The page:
Reflections and Refractions

A not-so simple look at my life and dreams, now and forever!

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The Grandma Diaries (I’m Mad for Mad Men…)

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Let me be perfectly honest: I am too cheap to spend the money for “premium” TV Channels–so no AMC for me and no Mad Men until it began streaming onto Netflix last fall.  I knew before I even watched one episode what the title meant because as a child, I had often heard my father call himself a “Mad Man.” I’ll admit, too, that while Dad wrote copy and was creatively involved in the production of numerous commercials and advertising campaigns, he was no Don Draper. He actually was more like Mr. Cooper. That this one show, not on a regular network, could garner so much attention and be awarded so many Emmy’s is a testament to how the public views that mythical place known as Madison Avenue. For there is nowhere else like this place where products, not even released to the general public, already have been tested and tried…and where the words that shape the American landscape originate.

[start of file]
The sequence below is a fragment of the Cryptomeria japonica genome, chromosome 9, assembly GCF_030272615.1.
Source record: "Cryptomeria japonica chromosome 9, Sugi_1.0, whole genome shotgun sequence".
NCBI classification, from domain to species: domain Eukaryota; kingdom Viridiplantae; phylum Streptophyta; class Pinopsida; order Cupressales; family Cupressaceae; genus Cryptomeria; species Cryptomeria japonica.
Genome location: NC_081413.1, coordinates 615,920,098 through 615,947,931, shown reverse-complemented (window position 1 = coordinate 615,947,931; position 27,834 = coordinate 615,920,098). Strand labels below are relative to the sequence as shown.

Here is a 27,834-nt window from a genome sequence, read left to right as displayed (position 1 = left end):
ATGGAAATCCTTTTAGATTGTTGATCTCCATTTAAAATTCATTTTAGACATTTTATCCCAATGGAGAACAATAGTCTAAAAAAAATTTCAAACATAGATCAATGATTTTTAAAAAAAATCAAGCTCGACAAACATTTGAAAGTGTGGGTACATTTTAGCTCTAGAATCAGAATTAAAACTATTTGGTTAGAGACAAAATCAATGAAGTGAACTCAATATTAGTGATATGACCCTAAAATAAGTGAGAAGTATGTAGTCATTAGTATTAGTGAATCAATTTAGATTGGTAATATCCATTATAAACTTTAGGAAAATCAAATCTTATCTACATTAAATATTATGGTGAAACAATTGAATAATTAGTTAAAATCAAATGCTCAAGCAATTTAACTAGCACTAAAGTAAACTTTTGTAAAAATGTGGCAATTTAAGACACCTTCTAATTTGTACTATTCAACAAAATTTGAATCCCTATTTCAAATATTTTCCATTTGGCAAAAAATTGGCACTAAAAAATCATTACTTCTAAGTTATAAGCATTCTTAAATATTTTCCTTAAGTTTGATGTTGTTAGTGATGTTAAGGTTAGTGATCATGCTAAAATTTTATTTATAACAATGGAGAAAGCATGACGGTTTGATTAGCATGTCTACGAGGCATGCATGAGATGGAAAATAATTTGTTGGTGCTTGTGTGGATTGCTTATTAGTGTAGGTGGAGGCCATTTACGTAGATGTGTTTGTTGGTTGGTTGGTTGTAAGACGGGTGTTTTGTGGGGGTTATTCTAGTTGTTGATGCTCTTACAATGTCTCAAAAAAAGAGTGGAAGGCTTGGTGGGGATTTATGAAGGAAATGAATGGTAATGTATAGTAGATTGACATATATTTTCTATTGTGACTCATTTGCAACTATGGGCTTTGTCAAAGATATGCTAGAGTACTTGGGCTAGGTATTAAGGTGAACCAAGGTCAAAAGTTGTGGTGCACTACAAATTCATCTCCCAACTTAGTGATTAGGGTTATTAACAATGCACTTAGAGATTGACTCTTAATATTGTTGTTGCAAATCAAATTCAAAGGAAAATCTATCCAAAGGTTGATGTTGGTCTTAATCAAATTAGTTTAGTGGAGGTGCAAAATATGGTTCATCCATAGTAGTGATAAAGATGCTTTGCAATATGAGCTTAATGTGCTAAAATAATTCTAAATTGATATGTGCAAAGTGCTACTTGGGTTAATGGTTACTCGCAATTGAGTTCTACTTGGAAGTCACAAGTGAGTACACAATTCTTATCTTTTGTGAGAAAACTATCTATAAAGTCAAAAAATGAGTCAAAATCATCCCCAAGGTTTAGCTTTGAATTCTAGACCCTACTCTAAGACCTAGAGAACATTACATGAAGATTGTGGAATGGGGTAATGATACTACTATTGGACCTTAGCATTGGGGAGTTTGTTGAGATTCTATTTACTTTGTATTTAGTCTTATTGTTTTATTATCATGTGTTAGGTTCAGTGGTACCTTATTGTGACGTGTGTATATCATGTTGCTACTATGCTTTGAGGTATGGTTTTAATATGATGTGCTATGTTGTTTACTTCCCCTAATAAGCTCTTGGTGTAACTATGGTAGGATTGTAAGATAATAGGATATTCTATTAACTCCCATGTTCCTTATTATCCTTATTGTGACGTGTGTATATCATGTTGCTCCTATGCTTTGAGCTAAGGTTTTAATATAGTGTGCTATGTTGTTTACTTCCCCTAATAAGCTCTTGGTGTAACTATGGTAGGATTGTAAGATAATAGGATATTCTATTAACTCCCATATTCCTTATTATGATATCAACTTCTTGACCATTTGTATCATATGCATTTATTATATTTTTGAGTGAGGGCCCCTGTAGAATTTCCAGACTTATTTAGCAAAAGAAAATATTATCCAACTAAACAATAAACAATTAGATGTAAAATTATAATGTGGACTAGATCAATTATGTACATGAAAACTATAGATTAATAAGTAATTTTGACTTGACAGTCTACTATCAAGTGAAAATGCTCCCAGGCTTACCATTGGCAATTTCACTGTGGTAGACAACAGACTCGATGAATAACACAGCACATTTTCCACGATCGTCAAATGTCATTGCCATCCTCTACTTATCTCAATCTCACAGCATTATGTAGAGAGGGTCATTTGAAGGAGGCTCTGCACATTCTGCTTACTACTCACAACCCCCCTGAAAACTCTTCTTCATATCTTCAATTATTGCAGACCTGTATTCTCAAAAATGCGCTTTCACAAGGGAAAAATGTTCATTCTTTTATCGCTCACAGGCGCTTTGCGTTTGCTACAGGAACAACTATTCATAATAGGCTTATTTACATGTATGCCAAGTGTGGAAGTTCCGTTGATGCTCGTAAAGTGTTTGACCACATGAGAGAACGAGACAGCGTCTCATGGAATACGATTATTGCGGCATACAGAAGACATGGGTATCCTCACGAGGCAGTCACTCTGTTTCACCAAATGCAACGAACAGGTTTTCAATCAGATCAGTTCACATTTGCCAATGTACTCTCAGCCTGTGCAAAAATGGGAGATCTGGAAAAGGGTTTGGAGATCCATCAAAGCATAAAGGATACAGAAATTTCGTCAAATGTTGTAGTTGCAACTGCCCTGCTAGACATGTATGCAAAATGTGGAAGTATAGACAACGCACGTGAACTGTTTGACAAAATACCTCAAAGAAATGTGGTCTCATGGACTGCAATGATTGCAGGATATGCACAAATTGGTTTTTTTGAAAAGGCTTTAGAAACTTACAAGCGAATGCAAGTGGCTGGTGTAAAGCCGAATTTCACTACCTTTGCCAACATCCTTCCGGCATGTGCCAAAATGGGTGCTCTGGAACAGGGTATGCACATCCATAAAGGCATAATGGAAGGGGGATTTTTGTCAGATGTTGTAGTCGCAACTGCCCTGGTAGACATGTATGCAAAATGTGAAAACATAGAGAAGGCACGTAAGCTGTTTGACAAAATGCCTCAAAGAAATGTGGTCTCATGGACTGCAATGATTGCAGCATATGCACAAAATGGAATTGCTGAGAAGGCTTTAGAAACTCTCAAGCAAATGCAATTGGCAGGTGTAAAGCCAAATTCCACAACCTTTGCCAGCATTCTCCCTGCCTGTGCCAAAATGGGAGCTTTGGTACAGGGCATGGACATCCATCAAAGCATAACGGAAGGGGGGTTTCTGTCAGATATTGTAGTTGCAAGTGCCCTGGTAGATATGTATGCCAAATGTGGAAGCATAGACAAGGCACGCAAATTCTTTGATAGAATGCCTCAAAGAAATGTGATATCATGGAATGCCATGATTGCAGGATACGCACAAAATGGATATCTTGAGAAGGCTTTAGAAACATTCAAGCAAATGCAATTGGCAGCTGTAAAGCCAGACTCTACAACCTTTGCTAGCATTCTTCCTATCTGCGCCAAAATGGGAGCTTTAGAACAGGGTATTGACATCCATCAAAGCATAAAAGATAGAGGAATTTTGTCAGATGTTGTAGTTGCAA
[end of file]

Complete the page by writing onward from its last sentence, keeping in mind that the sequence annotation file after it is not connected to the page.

The authors of the words which can annoyingly rattle around our brains for days have learned one thing: spend much time writing about what the product can do for YOU and use as few words as possible.  I could rattle off a few slogans and few people wouldn’t know the end of the line (well the Baby Boomers) Like Double your pleasure, double your fun with ….. or Plop, plop, fizz, fizz, oh what…. .  Even a logo…without words conveys a powerful message, cueing your brain to think; hunger, running shoes, disaster. Few people around the world do not know what the Golden Arches mean. And, afterward how thankful for the relief an Alka Seltzer can bring! So–Mad Men became for me an addiction–binge watching to see just what it was that I did not know about in the 1960’s and ’70’s when Dad was a true Mad Man. (Because while I alive then, I was really too young to live it, if you know what I mean.) thompson  jwtoffic